Four and five-link multilink suspension designs offer the greatest customizability. Adjustable links are readily available for most sports cars and can easily be made in any case, for example using threaded tubing. In the case of a five-link there are five separate rods, where a four link usually has an A-arm on the bottom, and upper, upper front, and upper rear links. If adjustable upper front and rear links are used, the toe angle can be changed by adjusting them. If an adjustable upper link is utilized, then the camber can easily be changed. Using either dual adjustable lower arms (in a five link) or an A-arm whose two inboard attachment points can be moved in and out will allow you to adjust the caster angle. This allows a degree of customization not available on any other type of suspension. In addition, multilink suspension nearly always utilizes a coil-over design for springs and damping, which also allows the greatest control over the ride of the vehicle.

The only drawback to the multilink design is increased complexity and hence more potential points of failure, and increased cost. However, through the use of polyurethane bushings, the lifetime of suspension components can be extended dramatically. The smaller size of the links generally saves considerable weight as compared to a double wishbone design.

Multilink suspensions are usually mounted to a subframe which bolts to the bottom of the car, though on a full-frame car they might be connected directly to the chassis. As they are usually used on unibody vehicles a subframe is nearly mandatory. The upper mounts for the shock absorbers may be integrated into the unibody or implemented as part of the subframe. The subframe is usually attached to the unibody through bushings which are a potential source of wheel hop and spacers (or washers) are sometimes used to compress the bushings to reduce flex, or the bushings may be replaced with metal bushings which result in transmission of greater vibration into the body, but completely eliminate flex between the body and subframe. They are primarily used in rear suspensions but may sometimes be found in the front as well.

UPDATED 6/20/2013:

One of our readers asked "What type does WRX and STi have?"and Neil Harriman, our service manager explained it as follows: 

Subaru uses multi link suspensions on both the front and rear of the vehicle. All Subarus, being all-wheel-drive vehicles, have multi-link suspensions. This is the safest suspension to have, so that control can be maintained especially when cornering or driving on rough roads. If one wheel hits a bump, it only affects that one wheel, as all the others have their own unique drive shaft. A fixed rear axle means the two rear wheels are connected to the same axle, so if one wheel hits a bump, the other one reacts like it has hit the bump too, and can cause the vehicle to skid, bounce or otherwise react to the bump. This can cause the driver to lose control of the car. The multi-link suspension on both the front and rear of the vehicle is just one way Subaru prioritizes safety and vehicle control.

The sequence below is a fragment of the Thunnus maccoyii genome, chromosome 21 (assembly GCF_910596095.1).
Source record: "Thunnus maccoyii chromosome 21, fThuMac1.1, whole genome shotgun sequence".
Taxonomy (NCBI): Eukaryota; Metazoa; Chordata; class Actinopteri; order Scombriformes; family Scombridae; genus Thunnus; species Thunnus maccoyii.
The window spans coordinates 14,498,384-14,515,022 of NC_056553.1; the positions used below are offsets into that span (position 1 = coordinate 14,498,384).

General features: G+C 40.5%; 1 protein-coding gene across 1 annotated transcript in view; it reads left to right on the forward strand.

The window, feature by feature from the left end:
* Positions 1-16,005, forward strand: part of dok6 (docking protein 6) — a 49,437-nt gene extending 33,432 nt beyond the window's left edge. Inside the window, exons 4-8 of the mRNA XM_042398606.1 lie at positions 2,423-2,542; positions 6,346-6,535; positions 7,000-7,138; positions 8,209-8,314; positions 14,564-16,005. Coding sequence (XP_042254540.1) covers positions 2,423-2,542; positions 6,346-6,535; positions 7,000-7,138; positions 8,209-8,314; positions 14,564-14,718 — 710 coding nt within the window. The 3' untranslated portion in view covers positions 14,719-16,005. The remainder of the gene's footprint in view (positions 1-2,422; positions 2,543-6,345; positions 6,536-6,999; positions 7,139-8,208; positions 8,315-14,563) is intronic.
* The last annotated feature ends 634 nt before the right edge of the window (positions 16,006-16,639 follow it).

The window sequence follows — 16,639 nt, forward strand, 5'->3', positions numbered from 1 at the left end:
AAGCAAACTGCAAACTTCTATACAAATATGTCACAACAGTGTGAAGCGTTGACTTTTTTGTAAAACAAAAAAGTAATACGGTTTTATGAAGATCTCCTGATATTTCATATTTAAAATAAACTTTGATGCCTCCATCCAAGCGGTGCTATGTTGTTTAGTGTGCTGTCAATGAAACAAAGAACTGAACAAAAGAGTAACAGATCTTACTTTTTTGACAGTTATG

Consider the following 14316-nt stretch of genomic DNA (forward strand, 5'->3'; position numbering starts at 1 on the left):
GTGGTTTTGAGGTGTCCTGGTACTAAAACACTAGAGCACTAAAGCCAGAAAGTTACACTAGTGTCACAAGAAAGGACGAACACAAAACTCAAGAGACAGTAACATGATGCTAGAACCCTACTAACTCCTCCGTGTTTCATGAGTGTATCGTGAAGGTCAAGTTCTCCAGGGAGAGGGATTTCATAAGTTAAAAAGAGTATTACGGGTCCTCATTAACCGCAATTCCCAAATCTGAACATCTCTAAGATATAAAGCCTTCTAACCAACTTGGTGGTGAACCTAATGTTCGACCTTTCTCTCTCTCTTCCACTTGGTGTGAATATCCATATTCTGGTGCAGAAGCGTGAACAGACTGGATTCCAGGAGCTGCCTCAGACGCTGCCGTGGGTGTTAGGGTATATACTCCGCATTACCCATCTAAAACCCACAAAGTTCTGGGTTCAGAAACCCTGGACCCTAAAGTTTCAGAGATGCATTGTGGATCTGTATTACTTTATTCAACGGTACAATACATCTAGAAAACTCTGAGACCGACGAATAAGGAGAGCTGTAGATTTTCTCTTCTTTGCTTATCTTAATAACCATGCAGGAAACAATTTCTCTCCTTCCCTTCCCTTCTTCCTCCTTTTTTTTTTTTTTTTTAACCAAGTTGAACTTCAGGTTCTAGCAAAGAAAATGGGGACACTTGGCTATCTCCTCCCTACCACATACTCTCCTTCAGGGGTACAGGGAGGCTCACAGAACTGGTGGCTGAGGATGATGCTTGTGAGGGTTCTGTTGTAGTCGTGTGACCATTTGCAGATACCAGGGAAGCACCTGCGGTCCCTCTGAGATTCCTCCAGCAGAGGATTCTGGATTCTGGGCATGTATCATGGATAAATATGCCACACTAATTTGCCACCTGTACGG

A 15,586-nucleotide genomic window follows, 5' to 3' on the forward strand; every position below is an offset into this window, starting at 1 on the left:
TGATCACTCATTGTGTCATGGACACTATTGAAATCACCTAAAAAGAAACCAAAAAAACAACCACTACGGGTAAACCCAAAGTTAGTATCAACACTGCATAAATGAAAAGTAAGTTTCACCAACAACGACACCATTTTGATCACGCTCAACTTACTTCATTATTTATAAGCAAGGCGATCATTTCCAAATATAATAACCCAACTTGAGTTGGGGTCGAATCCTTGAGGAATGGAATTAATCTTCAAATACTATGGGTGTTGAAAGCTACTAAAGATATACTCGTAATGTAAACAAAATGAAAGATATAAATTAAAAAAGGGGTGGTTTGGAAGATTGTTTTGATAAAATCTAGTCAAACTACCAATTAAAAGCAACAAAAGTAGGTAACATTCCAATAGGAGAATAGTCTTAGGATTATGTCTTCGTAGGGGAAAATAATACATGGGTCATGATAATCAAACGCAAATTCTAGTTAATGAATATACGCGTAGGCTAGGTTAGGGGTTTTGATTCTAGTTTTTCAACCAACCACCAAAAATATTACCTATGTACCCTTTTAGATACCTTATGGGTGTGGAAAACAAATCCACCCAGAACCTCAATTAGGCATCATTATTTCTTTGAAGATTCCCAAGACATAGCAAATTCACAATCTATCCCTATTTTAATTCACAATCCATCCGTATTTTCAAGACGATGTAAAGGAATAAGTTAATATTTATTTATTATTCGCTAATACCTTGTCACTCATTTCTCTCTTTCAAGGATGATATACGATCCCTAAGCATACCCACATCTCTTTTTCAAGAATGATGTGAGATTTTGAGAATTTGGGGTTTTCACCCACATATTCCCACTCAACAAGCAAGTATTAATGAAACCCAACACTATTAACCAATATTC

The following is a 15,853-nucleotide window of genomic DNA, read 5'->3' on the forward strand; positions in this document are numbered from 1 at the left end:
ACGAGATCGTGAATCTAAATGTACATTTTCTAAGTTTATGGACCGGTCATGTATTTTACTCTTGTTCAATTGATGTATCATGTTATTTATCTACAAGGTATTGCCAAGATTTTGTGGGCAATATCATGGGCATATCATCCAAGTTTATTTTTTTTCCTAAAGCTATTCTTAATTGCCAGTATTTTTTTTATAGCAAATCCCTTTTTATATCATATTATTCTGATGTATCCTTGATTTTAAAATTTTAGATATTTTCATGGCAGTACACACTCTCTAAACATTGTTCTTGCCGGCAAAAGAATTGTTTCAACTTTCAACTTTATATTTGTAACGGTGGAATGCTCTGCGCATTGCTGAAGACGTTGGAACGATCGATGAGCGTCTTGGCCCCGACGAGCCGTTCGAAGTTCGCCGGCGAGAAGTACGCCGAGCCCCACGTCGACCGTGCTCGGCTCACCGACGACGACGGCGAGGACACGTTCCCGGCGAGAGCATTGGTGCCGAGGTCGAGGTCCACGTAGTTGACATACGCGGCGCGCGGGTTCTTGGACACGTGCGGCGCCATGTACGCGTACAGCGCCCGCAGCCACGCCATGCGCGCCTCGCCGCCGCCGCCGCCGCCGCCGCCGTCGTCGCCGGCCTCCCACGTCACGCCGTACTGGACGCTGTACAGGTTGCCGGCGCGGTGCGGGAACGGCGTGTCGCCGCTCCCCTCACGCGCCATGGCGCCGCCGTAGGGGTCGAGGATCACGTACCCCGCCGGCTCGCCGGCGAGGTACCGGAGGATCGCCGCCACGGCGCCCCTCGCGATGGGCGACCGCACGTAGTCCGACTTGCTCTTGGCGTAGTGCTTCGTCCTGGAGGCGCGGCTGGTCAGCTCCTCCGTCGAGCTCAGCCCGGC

Do you find our Technical Schmecnical Series helpful? Do you have questions or suggestions for future lessons? Let us know!

Have a great day and Happy Reading!

About Technical Schmecnical Lesson Series:
"Technical Schmecnical" is an ongoing series and serves as a helpful guide and resource for vehicle owners to better understand their vehicles. All of our information comes from Subaru Owners Manuals, Quick Reference Guides, technical manuals, and even our Subaru Certified Master Technicians themselves!

Source 1: "Rear Suspension Guide" in Popular Hot Rodding, June 2004 issue < http://www.popularhotrodding.com/tech/0604_rear_suspension_guide/viewall.html#ixzz1tWwbnBfe> 30, April 2012.

Source 2: Hyperlogos, a car enthusiast's blog,created by
Martin Espinoza, post titled "Multi-Link" written 02/16/2006 <http://hyperlogos.org/Automotive-Technology/Parts/Suspension/Multilink> 30, April 2012. Multi-Link Suspension image courtesy Hyperlogos.

Tags: what is that